Make a meal of it

Why not Make a Meal of it?
This pack brings you ideas on why it helps, how to get started and how to build connections that include everyone.
Make a Meal of It: A Simple Way to Tackle Community Isolation
A community meal is a great way to extend the warm welcome of a church into the neighbourhood. With a little planning and some creative ideas, even a small group can have a big impact on their community. Whether as a ‘one- off’ or a regular event, the chance to meet, share food and chat together can offer a chance for genuine connections and new friendships.
Who is it for?
A meal event also presents an opportunity to make contact with older members of the community who may be at risk of isolation. Bereavement, or family and friends moving on can result in limited contact with others- yet churches are often in a great place to help and draw people into community.
The resource pack we’ve developed is to encourage us to think through the best ways to connect with those who may be older and isolated. We hope it will spark conversations and activities across the generations, and that there will be something for everyone- from those planning an afternoon tea, right through to those aiming to deliver a three course extravaganza. It’s all about making connections and sharing God’s love.
Preparing to Make a Meal of It.
• Have a meeting! Gather a group to share your vision for connecting with those who may be older and isolated. Do you need specific roles? Who is making community connections? Who is providing support with transport? Who will co-ordinate the food? Who is in charge of publicity? Invest in prayer for the event. Might you partner with another church on this?
• What would work best? Quality connections trump large numbers every time- It doesn’t have to be big to be effective. If you’re a small group, a sandwich tea which is beautifully prepared with flowers & napkins can create a warm welcome.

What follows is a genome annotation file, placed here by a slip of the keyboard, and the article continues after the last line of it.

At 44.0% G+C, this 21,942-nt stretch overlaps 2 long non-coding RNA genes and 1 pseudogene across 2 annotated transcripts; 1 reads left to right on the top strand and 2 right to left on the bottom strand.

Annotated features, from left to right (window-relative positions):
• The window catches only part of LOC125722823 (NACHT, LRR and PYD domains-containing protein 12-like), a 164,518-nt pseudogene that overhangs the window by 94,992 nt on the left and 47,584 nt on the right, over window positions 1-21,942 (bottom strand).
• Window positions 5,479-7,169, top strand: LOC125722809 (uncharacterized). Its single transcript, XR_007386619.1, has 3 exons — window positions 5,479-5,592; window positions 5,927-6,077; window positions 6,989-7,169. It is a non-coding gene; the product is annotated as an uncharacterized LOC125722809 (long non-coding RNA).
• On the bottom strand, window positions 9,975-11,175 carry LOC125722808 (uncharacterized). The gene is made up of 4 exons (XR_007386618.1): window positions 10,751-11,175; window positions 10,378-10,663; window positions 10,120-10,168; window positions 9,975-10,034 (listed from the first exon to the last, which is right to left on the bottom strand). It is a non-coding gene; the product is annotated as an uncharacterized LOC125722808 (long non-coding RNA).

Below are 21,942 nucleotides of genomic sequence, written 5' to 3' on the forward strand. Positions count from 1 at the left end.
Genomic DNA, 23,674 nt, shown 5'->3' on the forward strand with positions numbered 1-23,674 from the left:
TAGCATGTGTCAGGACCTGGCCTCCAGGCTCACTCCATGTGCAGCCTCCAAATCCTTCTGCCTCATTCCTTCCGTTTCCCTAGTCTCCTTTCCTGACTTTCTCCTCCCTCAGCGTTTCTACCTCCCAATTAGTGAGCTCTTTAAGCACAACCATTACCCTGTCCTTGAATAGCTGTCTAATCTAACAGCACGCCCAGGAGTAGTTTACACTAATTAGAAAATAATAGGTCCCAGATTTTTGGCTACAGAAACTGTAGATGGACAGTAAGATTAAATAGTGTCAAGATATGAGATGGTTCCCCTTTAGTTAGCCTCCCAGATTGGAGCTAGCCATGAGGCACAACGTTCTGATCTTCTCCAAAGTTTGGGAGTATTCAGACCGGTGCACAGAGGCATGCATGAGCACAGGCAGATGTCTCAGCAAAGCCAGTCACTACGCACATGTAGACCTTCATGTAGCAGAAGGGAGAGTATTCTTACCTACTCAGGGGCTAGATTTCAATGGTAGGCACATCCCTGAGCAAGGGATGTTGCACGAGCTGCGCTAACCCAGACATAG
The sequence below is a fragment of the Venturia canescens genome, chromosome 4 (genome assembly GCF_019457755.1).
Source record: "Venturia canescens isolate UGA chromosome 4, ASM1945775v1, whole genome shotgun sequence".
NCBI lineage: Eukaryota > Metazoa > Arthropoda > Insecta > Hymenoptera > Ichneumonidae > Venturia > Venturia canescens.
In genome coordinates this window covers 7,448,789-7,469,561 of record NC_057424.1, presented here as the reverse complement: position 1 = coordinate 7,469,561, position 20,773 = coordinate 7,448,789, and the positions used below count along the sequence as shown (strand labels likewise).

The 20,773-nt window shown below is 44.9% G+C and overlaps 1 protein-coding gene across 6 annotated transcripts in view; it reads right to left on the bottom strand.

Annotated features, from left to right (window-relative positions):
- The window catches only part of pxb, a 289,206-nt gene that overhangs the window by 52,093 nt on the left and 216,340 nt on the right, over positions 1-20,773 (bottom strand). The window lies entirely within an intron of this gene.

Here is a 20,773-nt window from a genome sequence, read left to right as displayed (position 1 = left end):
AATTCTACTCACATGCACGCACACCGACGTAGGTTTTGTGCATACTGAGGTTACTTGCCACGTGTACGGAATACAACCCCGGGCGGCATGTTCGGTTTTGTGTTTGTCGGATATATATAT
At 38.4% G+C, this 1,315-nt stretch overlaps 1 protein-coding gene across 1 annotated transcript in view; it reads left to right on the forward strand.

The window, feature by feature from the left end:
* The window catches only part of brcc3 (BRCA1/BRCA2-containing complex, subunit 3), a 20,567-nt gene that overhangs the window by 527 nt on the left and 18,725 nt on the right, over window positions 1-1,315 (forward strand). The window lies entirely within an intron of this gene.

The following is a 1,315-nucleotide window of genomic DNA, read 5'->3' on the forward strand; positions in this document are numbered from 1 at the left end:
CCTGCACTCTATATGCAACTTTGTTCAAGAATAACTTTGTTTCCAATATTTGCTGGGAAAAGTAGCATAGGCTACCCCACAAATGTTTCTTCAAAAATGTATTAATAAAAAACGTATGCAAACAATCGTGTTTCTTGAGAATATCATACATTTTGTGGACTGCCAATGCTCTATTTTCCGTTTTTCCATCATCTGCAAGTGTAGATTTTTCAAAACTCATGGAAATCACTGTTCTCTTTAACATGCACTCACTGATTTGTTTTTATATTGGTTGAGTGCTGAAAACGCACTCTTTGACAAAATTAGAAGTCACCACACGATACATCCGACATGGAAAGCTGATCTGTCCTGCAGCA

• Who should be there? Ensuring there is a wide guest list will lead to a more vibrant event and ensure that no- one feels ‘labelled as lonely.’
• Think about your key message: ‘We’re running a meal at church to celebrate our community – we’d like to welcome older people we don’t usually see at our events- can you help us extend the invitation?’ or ‘Come and Make a Meal of It!’
• Transport: Can you collect people? Are there access requirements you need to be aware of? Will local cab firms provide a discounted rate?
• Talk to those who will know who to invite. Older members of a congregation are often key connectors- the ‘active retired’ often volunteer with those who may be isolated. Talk to GP Practice Managers, U3A groups, AGE UK groups, the local Voluntary Sector Group. Also, local landlords and shopkeepers could be just the people to help you invite those they see that no one else does. Why not ask them for an introduction, or ask them to hand out a flyer?
• Plan beyond the event. What are your next steps? Is this a one- off, or are there ways you can continue to be in touch? What other activities do you run each week you can help others access. Would a quiet communion or a tea club present an opportunity to link people in?